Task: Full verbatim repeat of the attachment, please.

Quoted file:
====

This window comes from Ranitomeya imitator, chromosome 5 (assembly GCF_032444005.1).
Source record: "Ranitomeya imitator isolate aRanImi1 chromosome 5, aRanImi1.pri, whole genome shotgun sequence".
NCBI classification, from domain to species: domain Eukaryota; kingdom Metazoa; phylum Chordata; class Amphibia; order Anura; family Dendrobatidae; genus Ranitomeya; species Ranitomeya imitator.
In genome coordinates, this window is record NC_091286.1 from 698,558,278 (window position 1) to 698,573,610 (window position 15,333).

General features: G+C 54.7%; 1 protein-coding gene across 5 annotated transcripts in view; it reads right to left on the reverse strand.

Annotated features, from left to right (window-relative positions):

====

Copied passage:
This window comes from Ranitomeya imitator, chromosome 5 (assembly GCF_032444005.1).
Source record: "Ranitomeya imitator isolate aRanImi1 chromosome 5, aRanImi1.pri, whole genome shotgun sequence".
NCBI classification, from domain to species: domain Eukaryota; kingdom Metazoa; phylum Chordata; class Amphibia; order Anura; family Dendrobatidae; genus Ranitomeya; species Ranitomeya imitator.
In genome coordinates, this window is record NC_091286.1 from 698,558,278 (window position 1) to 698,573,610 (window position 15,333).

General features: G+C 54.7%; 1 protein-coding gene across 5 annotated transcripts in view; it reads right to left on the reverse strand.

Annotated features, from left to right (window-relative positions):